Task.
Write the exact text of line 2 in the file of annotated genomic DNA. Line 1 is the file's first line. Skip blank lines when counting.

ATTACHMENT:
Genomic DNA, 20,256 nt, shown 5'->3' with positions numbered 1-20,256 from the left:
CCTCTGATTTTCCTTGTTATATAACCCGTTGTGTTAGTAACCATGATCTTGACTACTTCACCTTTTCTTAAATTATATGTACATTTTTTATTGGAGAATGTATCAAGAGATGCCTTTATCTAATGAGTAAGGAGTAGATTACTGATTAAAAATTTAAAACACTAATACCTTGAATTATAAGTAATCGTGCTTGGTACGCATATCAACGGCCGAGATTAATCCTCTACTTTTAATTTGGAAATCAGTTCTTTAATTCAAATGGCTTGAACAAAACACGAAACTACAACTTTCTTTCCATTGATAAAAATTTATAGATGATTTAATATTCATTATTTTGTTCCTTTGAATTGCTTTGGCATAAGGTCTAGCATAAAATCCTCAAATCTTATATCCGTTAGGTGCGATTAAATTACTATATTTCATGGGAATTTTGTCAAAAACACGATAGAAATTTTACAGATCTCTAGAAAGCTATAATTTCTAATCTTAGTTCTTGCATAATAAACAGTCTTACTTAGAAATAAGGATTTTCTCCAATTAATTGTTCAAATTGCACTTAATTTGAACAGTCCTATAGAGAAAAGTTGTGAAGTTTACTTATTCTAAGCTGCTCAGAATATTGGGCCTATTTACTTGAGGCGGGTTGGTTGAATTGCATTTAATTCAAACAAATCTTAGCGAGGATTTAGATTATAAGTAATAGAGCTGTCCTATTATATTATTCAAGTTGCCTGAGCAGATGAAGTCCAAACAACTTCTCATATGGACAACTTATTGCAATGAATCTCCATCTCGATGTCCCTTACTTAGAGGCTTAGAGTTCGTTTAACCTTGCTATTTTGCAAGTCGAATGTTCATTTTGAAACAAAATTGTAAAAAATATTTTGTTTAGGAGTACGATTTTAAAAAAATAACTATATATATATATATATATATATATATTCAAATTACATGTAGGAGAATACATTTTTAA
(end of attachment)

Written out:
CCTCTGATTTTCCTTGTTATATAACCCGTTGTGTTAGTAACCATGATCTTGACTACTTCACCTTTTCTTAAATTATATGTACATTTTTTATTGGAGAATGTATCAAGAGATGCCTTTATCTAATGAGTAAGGAGTAGATTACTGATTAAAAATTTAAAACACTAATACCTTGAATTATAAGTAATCGTGCTTGGTACGCATATCAACGGCCGAGATTAATCCTCTACTTTTAATTTGGAAATCAGTTCTTTAATTCAAATGGCTTGAACAAAACACGAAACTACAACTTTCTTTCCATTGATAAAAATTTATAGATGATTTAATATTCATTATTTTGTTCCTTTGAATTGCTTTGGCATAAGGTCTAGCATAAAATCCTCAAATCTTATATCCGTTAGGTGCGATTAAATTACTATATTTCATGGGAATTTTGTCAAAAACACGATAGAAATTTTACAGATCTCTAGAAAGCTATAATTTCTAATCTTAGTTCTTGCATAATAAACAGTCTTACTTAGAAATAAGGATTTTCTCCAATTAATTGTTCAAATTGCACTTAATTTGAACAGTCCTATAGAGAAAAGTTGTGAAGTTTACTTATTCTAAGCTGCTCAGAATATTGGGCCTATTTACTTGAGGCGGGTTGGTTGAATTGCATTTAATTCAAACAAATCTTAGCGAGGATTTAGATTATAAGTAATAGAGCTGTCCTATTATATTATTCAAGTTGCCTGAGCAGATGAAGTCCAAACAACTTCTCATATGGACAACTTATTGCAATGAATCTCCATCTCGATGTCCCTTACTTAGAGGCTTAGAGTTCGTTTAACCTTGCTATTTTGCAAGTCGAATGTTCATTTTGAAACAAAATTGTAAAAAATATTTTGTTTAGGAGTACGATTTTAAAAAAATAACTATATATATATATATATATATATATATTCAAATTACATGTAGGAGAATACATTTTTAA